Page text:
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THESE ARE A FEW OF MY FAVORITE THINGS: Wooden Wand
By James Jackson Toth January 12, 2011

MURFREESBORO, TN: Of all the places I’ve lived, this is my favorite. I moved away for love, which is really the only legitimate reason to leave such a cool place. This is a town entirely free of assholes. Everyone I know in Murfreesboro (also affectionately known to locals as “The Murfhole” and “Bucket City”) is some mix of friendly, talented, and insightful. Even the most badass dudes there share recipes for yummy desserts. There is beauty everywhere, even beyond the community itself. One could do a lot worse than to end up in Middle Tennessee.

DRAG BOAT RACING: Got into watching some footage of this on YouTube while researching for a short story, and ended up reading about the entire history of the sport. In the ‘60s and ‘70s, a handful of crazy ass adrenaline junkies in Bakersfield would attach parachutes to their backs and race blown fuel hydros at speeds of up to 200mph. As with any so-called “action” sport with limited appeal, a community emerged around these nutjobs. The pioneers of drag boat racing more closely resemble members of an outlaw biker gang than the walking energy drink advertisements that make up today’s motorsports elite. I highly recommend Don Edwards, Barry McCown, and Bob Silva’s excellent book, Drag Boats of the 1960s, which documents this community, with a history of the sport and pictures that paint a thousands words.

ENVIRONMENTAL IRRESPONSIBILITY, OR “GAIA VANDALISM”: When my fiancée Leah and I started littering from the car window this past year, the rush was indescribable. This, the most ultimate and basic of rebellions, has become something of an addiction. We started doing it just for kicks, to make each other laugh, but now I do it even when I’m alone. There’s a definite rush that occurs when you roll open the window on the highway doing 90 and chuck a paper bag full of empty plastic bottles, gum wrappers, and tissues into the howling wind, watching the tumbling St. Vitus Dance of rubbish in your rear view mirror. Before you go feeling bad, you know who picks that shit up? Prisoners. So there’s a good chance that when you pitch an empty KFC box from your window, some carjacker or burglar or wife beater will have to pick it up.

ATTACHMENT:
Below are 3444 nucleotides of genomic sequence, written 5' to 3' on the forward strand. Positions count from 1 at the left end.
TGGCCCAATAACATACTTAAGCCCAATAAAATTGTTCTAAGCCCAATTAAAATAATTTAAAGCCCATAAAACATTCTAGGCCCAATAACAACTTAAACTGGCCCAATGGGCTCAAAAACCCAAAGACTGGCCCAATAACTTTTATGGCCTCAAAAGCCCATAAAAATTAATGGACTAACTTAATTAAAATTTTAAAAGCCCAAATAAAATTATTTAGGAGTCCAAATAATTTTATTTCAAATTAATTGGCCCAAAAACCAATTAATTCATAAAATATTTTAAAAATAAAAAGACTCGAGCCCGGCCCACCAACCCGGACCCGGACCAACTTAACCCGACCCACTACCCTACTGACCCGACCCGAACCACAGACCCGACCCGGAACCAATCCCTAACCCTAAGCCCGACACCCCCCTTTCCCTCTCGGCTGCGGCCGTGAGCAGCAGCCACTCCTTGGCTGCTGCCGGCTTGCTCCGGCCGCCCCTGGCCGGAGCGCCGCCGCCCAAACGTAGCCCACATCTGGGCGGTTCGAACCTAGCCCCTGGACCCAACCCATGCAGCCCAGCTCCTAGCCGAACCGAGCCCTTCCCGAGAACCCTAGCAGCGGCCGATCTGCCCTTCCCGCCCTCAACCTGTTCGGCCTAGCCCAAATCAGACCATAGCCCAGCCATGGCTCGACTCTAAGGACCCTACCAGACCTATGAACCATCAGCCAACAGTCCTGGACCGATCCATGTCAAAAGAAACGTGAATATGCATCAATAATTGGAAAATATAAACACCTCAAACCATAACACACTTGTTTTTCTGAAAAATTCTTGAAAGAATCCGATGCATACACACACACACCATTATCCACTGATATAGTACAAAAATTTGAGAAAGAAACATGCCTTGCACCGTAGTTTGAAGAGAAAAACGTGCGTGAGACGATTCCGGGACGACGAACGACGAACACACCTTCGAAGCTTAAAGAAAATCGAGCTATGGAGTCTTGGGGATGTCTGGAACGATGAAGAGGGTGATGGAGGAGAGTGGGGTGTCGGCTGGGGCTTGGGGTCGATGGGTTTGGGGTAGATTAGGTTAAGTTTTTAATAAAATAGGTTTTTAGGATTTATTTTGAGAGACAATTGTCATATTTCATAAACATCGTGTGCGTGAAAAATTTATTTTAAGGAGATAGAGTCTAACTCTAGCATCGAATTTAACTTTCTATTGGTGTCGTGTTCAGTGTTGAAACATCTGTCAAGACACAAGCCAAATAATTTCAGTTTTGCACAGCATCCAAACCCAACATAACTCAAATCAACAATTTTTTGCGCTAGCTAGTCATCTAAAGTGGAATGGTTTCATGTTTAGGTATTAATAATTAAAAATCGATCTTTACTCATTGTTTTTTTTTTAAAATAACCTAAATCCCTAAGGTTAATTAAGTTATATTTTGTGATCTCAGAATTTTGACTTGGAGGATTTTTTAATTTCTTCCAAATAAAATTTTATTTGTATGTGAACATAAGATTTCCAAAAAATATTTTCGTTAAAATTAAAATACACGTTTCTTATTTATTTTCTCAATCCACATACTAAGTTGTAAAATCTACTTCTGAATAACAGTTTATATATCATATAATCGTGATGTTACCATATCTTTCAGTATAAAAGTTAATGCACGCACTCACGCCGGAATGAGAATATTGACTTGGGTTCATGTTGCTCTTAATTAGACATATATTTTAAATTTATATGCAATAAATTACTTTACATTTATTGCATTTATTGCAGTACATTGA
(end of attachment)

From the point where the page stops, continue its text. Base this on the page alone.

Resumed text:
THE HEMINGWAY HOUSE IN KEY WEST: I very much enjoy going to historic houses, even if I’m not terribly interested in what makes them historic (ask me about visiting the My Girl house in Bartow, Florida, sometime), but I’m a Hemingway fan, and seeing his writing room gave me the same sorta weird chill I felt the first time I saw an original Darger painting in person and a photograph of Jandek for the first time (see the next entry). There are too many people in America nowadays, so of course the tour was swarming with loud and stupid tourists who seemed interested only in photographing one of the famous six-toed cats that run amok on the grounds, but I tuned them all out best I could and allowed myself to take in the environment where such greatness occurred. Then, a few blocks away, I ate a slice of the best key lime pie I ever tasted.

SEEING A PHOTOGRAPH OF JANDEK FOR THE FIRST TIME: Like a lot of people, I didn’t really believe it when I heard that Jandek appeared in public. I’d heard that a man resembling the character on all of those great album covers, with the same spooky voice and inimitable guitar style, appeared onstage in Glasgow. It sounded like a stunt. I needed photographic proof. A friend was present and took a photo. I had an old computer at the time, so the picture downloaded slowly, from top to bottom, revealing in horizontal fragments the same man from the album covers, looking super cool, draped in black and peering out from behind a black rimmed hat. He was dressed like Kane from Poltergeist II. “Yup, that’s him, all right,” I thought to myself. I swear my heart skipped a beat. I haven’t kept up with Jandek’s post-coming out party music – not because I am not interested but because life has gotten too busy to keep up – but he remains an important figure to me.